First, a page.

A Heuristically Self-Organised Linguistic Attribute Deep Learning in Edge Computing For IoT Intelligence

With the development of Internet of Things (IoT), IoT intelligence becomes emerging technology. "Curse of Dimensionality" is the barrier of data fusion in edge devices for the success of IoT intelligence. A Linguistic Attribute Hierarchy (LAH), embedded with Linguistic Decision Trees (LDTs), can represent a new attribute deep learning. In contrast to the conventional deep learning, an LAH could overcome the shortcoming of missing interpretation by providing transparent information propagation through the rules, produced by LDTs in the LAH. Similar to the conventional deep learning, the computing complexity of optimising LAHs blocks the applications of LAHs. In this paper, we propose a heuristic approach to constructing an LAH, embedded with LDTs for decision making or classification by utilising the distance correlations between attributes and between attributes and the goal variable. The set of attributes is divided to some attribute clusters, and then they are heuristically organised to form a linguistic attribute hierarchy. The proposed approach was validated with some benchmark decision making or classification problems from the UCI machine learning repository. The experimental results show that the proposed self-organisation algorithm can construct an effective and efficient linguistic attribute hierarchy. Such a self-organised linguistic attribute hierarchy embedded with LDTs can not only efficiently tackle "curse of dimensionality" in a single LDT for data fusion with massive attributes, but also achieve better or comparable performance on decision making or classification, compared to the single LDT for the problem to be solved. The self-organisation algorithm is much efficient than the Genetic Algorithm in Wrapper for the optimisation of LAHs. This makes it feasible to embed the self-organisation algorithm in edge devices for IoT intelligence.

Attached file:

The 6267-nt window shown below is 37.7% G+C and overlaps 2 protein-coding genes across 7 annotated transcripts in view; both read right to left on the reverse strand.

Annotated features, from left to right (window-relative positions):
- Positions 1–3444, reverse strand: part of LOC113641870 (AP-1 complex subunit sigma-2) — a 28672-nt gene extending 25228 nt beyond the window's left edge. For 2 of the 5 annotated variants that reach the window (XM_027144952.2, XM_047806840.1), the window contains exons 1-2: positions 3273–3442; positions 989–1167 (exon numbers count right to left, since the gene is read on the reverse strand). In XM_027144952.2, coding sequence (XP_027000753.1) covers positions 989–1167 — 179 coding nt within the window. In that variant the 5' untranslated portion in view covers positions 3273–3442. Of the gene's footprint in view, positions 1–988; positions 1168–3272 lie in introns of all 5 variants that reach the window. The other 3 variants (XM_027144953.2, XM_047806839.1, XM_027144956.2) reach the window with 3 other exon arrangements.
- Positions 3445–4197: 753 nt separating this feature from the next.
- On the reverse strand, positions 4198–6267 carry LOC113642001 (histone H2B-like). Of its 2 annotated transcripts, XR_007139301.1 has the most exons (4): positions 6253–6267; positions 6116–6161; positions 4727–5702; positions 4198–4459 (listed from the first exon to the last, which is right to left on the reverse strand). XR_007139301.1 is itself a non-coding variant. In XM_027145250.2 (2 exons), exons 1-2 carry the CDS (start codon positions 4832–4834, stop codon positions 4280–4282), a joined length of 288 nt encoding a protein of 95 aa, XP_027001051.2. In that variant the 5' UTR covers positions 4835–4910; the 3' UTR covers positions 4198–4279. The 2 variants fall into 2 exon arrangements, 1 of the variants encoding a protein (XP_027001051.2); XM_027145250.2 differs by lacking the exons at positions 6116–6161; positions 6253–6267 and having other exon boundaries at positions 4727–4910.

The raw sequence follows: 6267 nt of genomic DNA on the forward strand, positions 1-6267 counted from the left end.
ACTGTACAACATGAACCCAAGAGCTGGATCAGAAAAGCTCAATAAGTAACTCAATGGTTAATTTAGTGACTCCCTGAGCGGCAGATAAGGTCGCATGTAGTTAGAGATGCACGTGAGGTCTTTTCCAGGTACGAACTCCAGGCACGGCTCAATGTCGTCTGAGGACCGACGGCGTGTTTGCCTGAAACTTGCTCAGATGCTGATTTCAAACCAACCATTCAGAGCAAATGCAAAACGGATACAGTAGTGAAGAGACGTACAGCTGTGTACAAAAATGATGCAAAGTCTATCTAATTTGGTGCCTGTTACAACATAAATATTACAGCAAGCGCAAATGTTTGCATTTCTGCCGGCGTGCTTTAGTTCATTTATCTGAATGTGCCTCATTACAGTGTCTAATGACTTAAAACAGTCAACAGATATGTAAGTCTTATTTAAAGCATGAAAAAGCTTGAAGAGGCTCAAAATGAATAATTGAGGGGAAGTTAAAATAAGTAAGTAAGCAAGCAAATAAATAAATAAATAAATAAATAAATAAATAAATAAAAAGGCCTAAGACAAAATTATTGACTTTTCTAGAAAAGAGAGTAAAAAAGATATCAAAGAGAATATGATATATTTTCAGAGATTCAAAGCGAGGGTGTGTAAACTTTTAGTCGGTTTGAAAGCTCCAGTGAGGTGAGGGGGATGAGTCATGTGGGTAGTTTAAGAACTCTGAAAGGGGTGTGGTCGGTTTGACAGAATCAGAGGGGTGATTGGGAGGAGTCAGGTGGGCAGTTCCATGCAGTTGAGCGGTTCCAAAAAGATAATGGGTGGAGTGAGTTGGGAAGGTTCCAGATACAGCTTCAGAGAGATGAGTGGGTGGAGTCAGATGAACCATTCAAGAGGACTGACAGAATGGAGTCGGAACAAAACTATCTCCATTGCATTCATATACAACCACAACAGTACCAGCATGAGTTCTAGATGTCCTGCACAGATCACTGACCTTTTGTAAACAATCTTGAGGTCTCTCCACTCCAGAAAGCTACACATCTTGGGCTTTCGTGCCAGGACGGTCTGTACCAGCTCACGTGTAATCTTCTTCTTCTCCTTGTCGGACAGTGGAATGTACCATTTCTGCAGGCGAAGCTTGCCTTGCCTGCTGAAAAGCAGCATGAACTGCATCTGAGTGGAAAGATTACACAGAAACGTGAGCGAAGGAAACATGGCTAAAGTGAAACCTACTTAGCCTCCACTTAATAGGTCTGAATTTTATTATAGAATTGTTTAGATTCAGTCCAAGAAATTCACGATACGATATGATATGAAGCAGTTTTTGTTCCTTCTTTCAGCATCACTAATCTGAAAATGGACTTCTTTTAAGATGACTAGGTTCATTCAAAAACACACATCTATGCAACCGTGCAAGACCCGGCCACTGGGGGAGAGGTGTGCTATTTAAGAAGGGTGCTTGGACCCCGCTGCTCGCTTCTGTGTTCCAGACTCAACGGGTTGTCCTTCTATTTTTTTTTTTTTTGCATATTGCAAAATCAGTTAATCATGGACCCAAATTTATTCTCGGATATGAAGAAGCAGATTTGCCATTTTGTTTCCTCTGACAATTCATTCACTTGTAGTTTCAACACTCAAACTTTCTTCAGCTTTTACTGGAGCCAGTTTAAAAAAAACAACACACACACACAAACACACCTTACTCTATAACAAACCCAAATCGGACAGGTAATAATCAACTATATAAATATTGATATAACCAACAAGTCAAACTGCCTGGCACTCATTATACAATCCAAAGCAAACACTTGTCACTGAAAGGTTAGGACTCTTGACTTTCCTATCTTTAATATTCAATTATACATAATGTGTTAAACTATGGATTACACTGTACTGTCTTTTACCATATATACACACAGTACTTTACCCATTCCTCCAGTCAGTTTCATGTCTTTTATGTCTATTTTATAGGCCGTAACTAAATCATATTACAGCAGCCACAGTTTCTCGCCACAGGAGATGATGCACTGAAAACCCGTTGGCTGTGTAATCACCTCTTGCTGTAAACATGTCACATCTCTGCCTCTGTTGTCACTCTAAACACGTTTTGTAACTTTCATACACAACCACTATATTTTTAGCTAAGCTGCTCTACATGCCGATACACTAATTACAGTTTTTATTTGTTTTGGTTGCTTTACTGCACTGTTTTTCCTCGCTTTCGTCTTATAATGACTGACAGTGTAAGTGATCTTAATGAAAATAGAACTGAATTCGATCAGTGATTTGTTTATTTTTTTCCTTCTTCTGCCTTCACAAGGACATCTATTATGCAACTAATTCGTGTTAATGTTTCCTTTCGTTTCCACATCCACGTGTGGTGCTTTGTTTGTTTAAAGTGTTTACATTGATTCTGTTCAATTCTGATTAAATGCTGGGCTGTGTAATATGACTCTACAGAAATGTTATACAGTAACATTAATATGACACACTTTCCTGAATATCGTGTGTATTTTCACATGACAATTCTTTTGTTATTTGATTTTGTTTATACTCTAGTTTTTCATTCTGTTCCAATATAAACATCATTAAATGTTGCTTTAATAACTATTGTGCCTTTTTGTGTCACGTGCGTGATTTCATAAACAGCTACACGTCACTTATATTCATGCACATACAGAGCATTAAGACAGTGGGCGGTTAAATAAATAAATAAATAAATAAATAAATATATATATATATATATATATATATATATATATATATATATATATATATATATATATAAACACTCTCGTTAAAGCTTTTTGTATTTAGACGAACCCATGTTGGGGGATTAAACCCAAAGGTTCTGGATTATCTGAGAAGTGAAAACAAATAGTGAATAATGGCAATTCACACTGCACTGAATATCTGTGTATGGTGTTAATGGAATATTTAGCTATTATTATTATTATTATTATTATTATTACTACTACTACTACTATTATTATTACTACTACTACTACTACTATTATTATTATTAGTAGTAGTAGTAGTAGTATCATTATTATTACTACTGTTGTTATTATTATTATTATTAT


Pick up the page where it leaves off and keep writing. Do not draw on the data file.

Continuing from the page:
Runtime Analysis of Evolutionary Algorithms via Symmetry Arguments

We use an elementary argument building on group actions to prove that the selection-free steady state genetic algorithm analyzed by Sutton and Witt (GECCO 2019) takes an expected number of $\Omega(2^n / \sqrt n)$ iterations to find any particular target search point, regardless of the population size $\mu$. This improves over the previous best lower bound of $\Omega(\exp(n^{\delta/2}))$ valid for population sizes $\mu = O(n^{1/2 - \delta})$, $0 < \delta < 1/2$.

Runtime Analysis of a Heavy-Tailed $(1+(λ,λ))$ Genetic Algorithm on Jump Functions